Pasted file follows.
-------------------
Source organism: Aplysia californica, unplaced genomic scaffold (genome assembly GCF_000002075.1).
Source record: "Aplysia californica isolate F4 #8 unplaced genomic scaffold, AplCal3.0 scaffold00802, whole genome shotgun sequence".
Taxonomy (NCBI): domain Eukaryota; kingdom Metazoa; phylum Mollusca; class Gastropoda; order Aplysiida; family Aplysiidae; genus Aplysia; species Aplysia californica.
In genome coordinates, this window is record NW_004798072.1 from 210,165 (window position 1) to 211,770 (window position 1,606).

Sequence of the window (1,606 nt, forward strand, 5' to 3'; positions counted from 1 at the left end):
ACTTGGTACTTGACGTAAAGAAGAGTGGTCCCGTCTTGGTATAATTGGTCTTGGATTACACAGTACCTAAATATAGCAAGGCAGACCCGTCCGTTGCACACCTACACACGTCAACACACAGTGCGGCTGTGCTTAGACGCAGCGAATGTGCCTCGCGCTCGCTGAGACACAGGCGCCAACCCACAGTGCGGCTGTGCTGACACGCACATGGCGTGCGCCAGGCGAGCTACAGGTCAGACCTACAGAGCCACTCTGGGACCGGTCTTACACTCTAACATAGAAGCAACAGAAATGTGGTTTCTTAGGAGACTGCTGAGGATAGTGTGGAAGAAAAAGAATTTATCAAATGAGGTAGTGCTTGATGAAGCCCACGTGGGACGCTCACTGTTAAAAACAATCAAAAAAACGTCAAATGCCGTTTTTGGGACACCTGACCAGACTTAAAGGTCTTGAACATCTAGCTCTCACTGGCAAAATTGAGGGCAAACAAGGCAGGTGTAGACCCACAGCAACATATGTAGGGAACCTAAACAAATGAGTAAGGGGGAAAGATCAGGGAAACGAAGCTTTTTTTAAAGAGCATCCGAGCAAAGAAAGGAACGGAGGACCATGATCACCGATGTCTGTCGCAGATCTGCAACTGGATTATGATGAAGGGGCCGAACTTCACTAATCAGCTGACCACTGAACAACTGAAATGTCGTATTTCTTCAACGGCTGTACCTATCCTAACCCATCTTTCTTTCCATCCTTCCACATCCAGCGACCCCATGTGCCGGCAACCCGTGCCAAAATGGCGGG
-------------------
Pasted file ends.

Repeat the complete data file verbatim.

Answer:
Source organism: Aplysia californica, unplaced genomic scaffold (genome assembly GCF_000002075.1).
Source record: "Aplysia californica isolate F4 #8 unplaced genomic scaffold, AplCal3.0 scaffold00802, whole genome shotgun sequence".
Taxonomy (NCBI): domain Eukaryota; kingdom Metazoa; phylum Mollusca; class Gastropoda; order Aplysiida; family Aplysiidae; genus Aplysia; species Aplysia californica.
In genome coordinates, this window is record NW_004798072.1 from 210,165 (window position 1) to 211,770 (window position 1,606).

Sequence of the window (1,606 nt, forward strand, 5' to 3'; positions counted from 1 at the left end):
ACTTGGTACTTGACGTAAAGAAGAGTGGTCCCGTCTTGGTATAATTGGTCTTGGATTACACAGTACCTAAATATAGCAAGGCAGACCCGTCCGTTGCACACCTACACACGTCAACACACAGTGCGGCTGTGCTTAGACGCAGCGAATGTGCCTCGCGCTCGCTGAGACACAGGCGCCAACCCACAGTGCGGCTGTGCTGACACGCACATGGCGTGCGCCAGGCGAGCTACAGGTCAGACCTACAGAGCCACTCTGGGACCGGTCTTACACTCTAACATAGAAGCAACAGAAATGTGGTTTCTTAGGAGACTGCTGAGGATAGTGTGGAAGAAAAAGAATTTATCAAATGAGGTAGTGCTTGATGAAGCCCACGTGGGACGCTCACTGTTAAAAACAATCAAAAAAACGTCAAATGCCGTTTTTGGGACACCTGACCAGACTTAAAGGTCTTGAACATCTAGCTCTCACTGGCAAAATTGAGGGCAAACAAGGCAGGTGTAGACCCACAGCAACATATGTAGGGAACCTAAACAAATGAGTAAGGGGGAAAGATCAGGGAAACGAAGCTTTTTTTAAAGAGCATCCGAGCAAAGAAAGGAACGGAGGACCATGATCACCGATGTCTGTCGCAGATCTGCAACTGGATTATGATGAAGGGGCCGAACTTCACTAATCAGCTGACCACTGAACAACTGAAATGTCGTATTTCTTCAACGGCTGTACCTATCCTAACCCATCTTTCTTTCCATCCTTCCACATCCAGCGACCCCATGTGCCGGCAACCCGTGCCAAAATGGCGGG